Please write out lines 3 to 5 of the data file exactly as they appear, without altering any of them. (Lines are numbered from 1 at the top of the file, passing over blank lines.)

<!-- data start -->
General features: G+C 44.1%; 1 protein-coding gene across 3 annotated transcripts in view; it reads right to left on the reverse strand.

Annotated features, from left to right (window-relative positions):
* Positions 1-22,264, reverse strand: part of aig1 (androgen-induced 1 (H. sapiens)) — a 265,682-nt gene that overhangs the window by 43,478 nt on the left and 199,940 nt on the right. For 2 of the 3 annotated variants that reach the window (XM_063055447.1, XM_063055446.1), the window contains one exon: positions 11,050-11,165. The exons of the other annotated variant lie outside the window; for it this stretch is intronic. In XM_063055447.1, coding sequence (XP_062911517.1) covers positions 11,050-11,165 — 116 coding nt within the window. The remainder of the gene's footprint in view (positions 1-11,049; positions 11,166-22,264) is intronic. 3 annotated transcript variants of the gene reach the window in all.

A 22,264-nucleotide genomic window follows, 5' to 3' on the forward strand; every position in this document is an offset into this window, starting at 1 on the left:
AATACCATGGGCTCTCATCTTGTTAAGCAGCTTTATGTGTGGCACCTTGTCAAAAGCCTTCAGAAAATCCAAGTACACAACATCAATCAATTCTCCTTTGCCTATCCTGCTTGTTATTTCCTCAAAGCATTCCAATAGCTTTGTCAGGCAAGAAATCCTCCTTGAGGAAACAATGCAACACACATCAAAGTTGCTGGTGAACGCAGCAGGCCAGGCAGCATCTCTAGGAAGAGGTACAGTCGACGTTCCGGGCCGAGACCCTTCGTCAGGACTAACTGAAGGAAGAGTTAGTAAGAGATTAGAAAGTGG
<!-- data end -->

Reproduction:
* Positions 1-22,264, reverse strand: part of aig1 (androgen-induced 1 (H. sapiens)) — a 265,682-nt gene that overhangs the window by 43,478 nt on the left and 199,940 nt on the right. For 2 of the 3 annotated variants that reach the window (XM_063055447.1, XM_063055446.1), the window contains one exon: positions 11,050-11,165. The exons of the other annotated variant lie outside the window; for it this stretch is intronic. In XM_063055447.1, coding sequence (XP_062911517.1) covers positions 11,050-11,165 — 116 coding nt within the window. The remainder of the gene's footprint in view (positions 1-11,049; positions 11,166-22,264) is intronic. 3 annotated transcript variants of the gene reach the window in all.

A 22,264-nucleotide genomic window follows, 5' to 3' on the forward strand; every position in this document is an offset into this window, starting at 1 on the left:
AATACCATGGGCTCTCATCTTGTTAAGCAGCTTTATGTGTGGCACCTTGTCAAAAGCCTTCAGAAAATCCAAGTACACAACATCAATCAATTCTCCTTTGCCTATCCTGCTTGTTATTTCCTCAAAGCATTCCAATAGCTTTGTCAGGCAAGAAATCCTCCTTGAGGAAACAATGCAACACACATCAAAGTTGCTGGTGAACGCAGCAGGCCAGGCAGCATCTCTAGGAAGAGGTACAGTCGACGTTCCGGGCCGAGACCCTTCGTCAGGACTAACTGAAGGAAGAGTTAGTAAGAGATTAGAAAGTGG